I am your servant, the child of your serving girl (v. 16).
My mother did the things she thought Christian mothers should do. She took me to church with ridiculous frequency. She kept me away from age-appropriate sins. She bought two boxed sets of The Chronicles of Narnia.
And, when she was not trying, she showed me how to be a Christian. She baked pies for newcomers, visited the sick, and played with children. She laughed with her friends and cried over strangers’ heartaches. I am the child of God’s serving girl.
At the end of the Last Supper, Mark’s Gospel tells us Jesus and the disciples sing a song (14:26). The traditional Passover hymn is the Hallel (Psalms 113–118), so on the night before he dies, Jesus probably sings, “I am your servant, the child of your serving girl.”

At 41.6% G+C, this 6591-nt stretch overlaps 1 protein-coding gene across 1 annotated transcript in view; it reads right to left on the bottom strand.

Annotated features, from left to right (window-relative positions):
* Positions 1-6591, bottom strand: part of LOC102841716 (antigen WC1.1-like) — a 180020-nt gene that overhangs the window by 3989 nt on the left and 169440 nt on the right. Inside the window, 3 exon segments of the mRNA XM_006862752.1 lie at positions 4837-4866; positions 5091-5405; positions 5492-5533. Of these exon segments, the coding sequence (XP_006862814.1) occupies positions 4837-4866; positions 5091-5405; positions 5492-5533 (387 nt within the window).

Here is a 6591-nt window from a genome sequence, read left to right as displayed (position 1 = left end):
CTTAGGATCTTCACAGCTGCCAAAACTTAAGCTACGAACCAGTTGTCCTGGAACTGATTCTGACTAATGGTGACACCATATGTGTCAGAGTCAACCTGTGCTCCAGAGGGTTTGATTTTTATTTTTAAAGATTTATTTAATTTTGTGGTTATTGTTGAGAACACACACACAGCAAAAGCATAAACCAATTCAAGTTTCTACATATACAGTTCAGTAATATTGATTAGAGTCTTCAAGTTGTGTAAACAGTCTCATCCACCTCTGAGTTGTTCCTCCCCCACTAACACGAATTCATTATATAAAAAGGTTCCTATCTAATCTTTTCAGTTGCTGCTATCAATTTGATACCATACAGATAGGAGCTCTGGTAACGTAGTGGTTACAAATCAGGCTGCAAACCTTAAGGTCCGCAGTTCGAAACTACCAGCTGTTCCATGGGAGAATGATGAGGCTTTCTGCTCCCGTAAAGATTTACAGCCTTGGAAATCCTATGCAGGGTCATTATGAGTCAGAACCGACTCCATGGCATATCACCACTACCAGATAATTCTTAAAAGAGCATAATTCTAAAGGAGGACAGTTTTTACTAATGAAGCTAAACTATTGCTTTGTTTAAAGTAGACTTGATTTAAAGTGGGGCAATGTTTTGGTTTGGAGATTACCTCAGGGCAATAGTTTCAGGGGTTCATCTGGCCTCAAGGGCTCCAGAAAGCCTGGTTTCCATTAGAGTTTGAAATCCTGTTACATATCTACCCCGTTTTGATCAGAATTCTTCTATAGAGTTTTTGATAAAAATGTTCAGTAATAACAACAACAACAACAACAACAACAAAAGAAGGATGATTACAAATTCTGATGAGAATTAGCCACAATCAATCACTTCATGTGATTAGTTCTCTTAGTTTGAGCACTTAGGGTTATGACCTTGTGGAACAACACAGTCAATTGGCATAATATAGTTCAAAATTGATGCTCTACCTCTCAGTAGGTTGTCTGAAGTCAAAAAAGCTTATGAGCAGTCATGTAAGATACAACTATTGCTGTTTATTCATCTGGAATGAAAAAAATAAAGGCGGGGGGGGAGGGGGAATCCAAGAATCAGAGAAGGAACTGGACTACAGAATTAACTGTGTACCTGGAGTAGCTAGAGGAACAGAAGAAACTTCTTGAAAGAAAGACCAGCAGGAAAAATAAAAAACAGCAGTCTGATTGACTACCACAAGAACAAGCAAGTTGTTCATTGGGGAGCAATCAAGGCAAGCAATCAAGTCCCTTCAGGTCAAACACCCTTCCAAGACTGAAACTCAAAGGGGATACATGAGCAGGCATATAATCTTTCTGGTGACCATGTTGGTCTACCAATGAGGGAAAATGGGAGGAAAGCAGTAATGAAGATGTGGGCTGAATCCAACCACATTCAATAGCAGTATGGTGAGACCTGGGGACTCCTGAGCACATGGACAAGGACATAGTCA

Jesus’ mother took him to the synagogue. She worried about Jesus getting into trouble. She shared the stories of God’s people.
Mary was amazed by the shepherds’ account of the angel chorus. When she could not find twelve-year-old Jesus on the trip home from the temple, she panicked. At the wedding at Cana, she worried that no one would ever know how wonderful her child was.
Then it got complicated. Mary and her son had some testy exchanges. Mary’s heart broke when she heard Jesus say, “Who is my mother, and who are my brothers?” (Matt 12:48).
But on the night before he dies, Jesus sings about his mother.
Some of us are fortunate enough to be God’s grandchildren. We have been raised by God’s servants. God blesses us with faithful people who lead us to ask, What shall I return to the LORD for all his bounty to me? (v. 12).
Who are the people who show you how to live for Christ?
God, help me spend today as one of the faithful ones who serve you. Amen.